Alonso Wong: “I don’t see myself in high performance after Paris 2024″ | Judo | Paris 2024 | RMMD EMMC | FULL-SPORTS

It was at the age of 5 that his life changed. At such a young age, he was recommended to practice martial arts due to his hyperactivity. However, he would not find any hobby in him, but a passion with which he has managed to hang more than one medal around his neck. This is how, at the age of 29, Alonso struggles to continue adding victories for Peru, since he is currently one of the great promises of national judo.

Since you started to the present, how much has national judo grown?

Back then there was no support in sport, it was just football. I remember that we worked in a super small place with a wall in the middle, it was a little uncomfortable as more people came. When I started, I did it with a litter of 30 children, of which only I was left. Now there is much more economic support, although it is true, now we are going through a political crisis, the boom in sport was when the Lima 2019 Pan American Games took place. I cannot complain, although I am always looking for more.

The good news is that progress has been made…

Yes. We have come a long way, in ODESUR we have finished second, after Brazil, which is a world power. At the South American level we are in the top 2, but at the Pan American level we are still there. Perhaps four or eight years from now we can see better results.

You live in the United States, do you continue training there?

Until last year I lived there much longer, because I knew that the level of training here was bad, because we didn’t have good coaches. With the arrival of this new coach, Justo Noda, a Cuban, changed. I came here last year to do preseason and return to the United States, but he spoke to me and told me: I’m going to focus on you, I’m going to make you achieve your goals, your dreams, but I need you here.” So, that made me change a lot of things in my life. I have decided to stay here until Paris 2024.

Did you ensure your classification to Santiago 2023?

Now I am well positioned, I am leading the Pan American ranking. Let’s go 10, it’s very difficult for me to get out of that ranking, so, mathematically I’m qualified for the Olympic Games.

Last year the road to Paris 2024 started, how about this new beginning?

Last year due to logistical and political issues, we have not been able to go out to compete much. There were always excuses that there is no money, there is no time, we cannot travel, among others. So, that frustrated us a lot, because we were already prepared to compete. Last year I won three medals, one from another, another silver and another bronze that helped me accumulate scores, but that accumulated would have been more if I had competed. This year that there are Pan American Games, the support will increase, perhaps that can help us to achieve the goal of being in Paris in 2024.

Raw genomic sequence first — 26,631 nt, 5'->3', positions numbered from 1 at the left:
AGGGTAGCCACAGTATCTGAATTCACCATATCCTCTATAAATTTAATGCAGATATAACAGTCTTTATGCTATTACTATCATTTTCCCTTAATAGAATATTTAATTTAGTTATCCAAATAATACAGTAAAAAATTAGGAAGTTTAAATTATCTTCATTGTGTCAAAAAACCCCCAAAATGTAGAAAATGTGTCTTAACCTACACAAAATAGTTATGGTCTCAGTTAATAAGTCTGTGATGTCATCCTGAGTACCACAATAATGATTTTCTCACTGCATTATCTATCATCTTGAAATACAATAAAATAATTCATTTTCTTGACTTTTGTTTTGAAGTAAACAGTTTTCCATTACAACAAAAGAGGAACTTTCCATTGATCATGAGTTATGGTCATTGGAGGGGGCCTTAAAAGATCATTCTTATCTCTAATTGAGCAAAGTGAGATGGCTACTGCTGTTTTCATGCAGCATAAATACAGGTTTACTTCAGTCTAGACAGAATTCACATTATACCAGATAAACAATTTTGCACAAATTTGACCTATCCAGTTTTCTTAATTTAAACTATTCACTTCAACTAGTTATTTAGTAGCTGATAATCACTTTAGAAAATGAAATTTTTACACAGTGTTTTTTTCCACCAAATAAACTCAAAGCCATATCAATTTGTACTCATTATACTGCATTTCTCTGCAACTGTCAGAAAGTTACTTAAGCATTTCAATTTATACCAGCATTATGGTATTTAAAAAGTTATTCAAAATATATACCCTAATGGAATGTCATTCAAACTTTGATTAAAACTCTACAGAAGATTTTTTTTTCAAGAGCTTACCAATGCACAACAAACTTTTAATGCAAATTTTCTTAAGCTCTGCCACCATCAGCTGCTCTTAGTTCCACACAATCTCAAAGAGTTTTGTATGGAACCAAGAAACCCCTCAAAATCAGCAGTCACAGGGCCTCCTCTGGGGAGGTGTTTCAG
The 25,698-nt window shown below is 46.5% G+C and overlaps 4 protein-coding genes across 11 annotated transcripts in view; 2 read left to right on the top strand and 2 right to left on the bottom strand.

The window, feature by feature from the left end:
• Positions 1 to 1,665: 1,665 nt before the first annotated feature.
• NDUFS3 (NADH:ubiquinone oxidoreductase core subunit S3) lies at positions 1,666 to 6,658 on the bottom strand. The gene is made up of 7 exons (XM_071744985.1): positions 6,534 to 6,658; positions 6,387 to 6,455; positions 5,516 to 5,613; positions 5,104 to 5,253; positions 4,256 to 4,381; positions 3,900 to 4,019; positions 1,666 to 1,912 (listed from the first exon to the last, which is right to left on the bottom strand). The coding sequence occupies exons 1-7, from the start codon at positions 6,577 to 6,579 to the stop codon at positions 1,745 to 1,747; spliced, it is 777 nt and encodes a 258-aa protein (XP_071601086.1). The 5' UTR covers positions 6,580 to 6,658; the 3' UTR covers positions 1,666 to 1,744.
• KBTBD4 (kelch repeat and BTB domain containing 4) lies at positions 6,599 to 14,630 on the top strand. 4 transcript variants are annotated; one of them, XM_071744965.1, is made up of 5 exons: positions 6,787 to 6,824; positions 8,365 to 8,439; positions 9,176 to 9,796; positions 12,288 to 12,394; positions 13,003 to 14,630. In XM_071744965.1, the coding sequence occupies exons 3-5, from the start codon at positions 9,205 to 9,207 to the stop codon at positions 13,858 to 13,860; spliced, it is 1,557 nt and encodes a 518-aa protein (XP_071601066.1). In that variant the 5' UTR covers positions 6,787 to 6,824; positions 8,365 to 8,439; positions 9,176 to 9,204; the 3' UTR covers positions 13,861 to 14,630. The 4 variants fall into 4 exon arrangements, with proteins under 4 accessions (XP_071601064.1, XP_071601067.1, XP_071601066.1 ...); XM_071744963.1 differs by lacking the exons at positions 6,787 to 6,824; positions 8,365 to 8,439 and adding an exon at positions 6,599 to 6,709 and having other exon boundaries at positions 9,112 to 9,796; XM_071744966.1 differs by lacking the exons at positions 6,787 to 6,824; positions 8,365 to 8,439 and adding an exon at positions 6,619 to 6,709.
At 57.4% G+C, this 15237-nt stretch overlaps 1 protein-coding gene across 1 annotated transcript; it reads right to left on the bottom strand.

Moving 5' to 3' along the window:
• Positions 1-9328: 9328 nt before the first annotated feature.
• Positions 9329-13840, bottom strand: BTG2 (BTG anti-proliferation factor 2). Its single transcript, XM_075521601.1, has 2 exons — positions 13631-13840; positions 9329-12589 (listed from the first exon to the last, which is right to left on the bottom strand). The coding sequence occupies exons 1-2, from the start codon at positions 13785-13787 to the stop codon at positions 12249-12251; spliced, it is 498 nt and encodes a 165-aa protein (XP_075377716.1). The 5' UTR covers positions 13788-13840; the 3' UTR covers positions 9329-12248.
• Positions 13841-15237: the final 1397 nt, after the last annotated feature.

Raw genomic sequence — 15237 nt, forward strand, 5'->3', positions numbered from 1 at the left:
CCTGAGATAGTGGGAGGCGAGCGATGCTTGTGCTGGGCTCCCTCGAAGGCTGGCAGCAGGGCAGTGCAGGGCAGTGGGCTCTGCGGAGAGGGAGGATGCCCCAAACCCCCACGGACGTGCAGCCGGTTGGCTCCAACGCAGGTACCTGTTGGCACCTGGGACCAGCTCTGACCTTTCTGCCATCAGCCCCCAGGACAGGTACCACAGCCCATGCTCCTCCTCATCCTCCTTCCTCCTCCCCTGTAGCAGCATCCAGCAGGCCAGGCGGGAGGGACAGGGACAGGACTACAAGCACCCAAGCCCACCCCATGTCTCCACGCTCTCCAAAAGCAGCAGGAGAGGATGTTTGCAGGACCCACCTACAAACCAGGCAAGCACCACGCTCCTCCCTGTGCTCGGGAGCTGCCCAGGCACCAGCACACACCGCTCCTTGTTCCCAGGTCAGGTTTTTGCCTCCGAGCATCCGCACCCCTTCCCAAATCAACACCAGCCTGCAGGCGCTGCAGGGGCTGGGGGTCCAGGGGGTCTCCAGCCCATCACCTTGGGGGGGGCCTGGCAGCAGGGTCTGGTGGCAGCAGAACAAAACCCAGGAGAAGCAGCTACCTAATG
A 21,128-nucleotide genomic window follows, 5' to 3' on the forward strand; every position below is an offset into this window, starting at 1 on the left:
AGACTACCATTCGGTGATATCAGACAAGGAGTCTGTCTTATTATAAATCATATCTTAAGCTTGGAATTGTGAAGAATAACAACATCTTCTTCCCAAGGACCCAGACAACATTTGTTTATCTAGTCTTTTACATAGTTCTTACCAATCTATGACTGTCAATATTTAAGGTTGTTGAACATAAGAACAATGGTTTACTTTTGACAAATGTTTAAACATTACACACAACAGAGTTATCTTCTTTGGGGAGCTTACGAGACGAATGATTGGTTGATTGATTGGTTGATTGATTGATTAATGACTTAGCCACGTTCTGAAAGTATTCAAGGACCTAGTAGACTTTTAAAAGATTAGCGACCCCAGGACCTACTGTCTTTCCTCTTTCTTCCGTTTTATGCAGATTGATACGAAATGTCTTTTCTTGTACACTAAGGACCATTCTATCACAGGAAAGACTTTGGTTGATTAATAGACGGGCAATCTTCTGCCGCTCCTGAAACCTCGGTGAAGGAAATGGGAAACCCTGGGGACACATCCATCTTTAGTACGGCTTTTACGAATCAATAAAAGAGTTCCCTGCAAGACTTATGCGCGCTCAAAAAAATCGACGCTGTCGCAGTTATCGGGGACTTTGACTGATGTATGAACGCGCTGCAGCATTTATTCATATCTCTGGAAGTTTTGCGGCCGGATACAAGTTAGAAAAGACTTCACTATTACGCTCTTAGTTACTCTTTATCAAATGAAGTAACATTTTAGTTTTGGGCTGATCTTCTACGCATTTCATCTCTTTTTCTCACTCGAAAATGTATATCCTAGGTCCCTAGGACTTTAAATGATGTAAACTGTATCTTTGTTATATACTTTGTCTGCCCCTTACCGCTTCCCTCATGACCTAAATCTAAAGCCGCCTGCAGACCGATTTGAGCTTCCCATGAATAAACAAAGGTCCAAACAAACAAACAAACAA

How do you see Paris 2024?

Now with maturity, with determination, with the desire to achieve that long-awaited goal. In London 2012 I was there and I injured my knee training before the competition. In Rio I barely stayed, in Tokyo I qualified, the pandemic arrived and they changed the classification system, I got Covid, so I couldn’t prepare myself as I should, to be able to compete. Now I am determined to do it and I know I can do it, I am training like I have never trained before in my life.

The psychological factor is decisive…

Very important. We have a psychologist at IPD who has worked with us for years in the selection. It is very important because I had a very big problem last year with the federation, I went through a stress picture, it affected me, I even got vitiligo. He supported me a lot.

Will this be the last chance to see you at the Olympic Games?

It is true that judo is a short sports career, it is not like soccer that can be played professionally until the age of 40. I don’t see myself in high performance after Paris 2024, my mind is preparing for the Olympic Games.

Can we see you as a coach?

My post-Paris 2024 dream is to open my judo academy, but not just judo but mixed martial arts, self-defense. When I was a child, Judo was not known, they always confused me with karate, in my opinion, not for some, but for me karate is very easy, judo costs more, it hurts more, you really have to like it a lot to continue . One of my objectives is to massify judo at the national level and that is not seen today.

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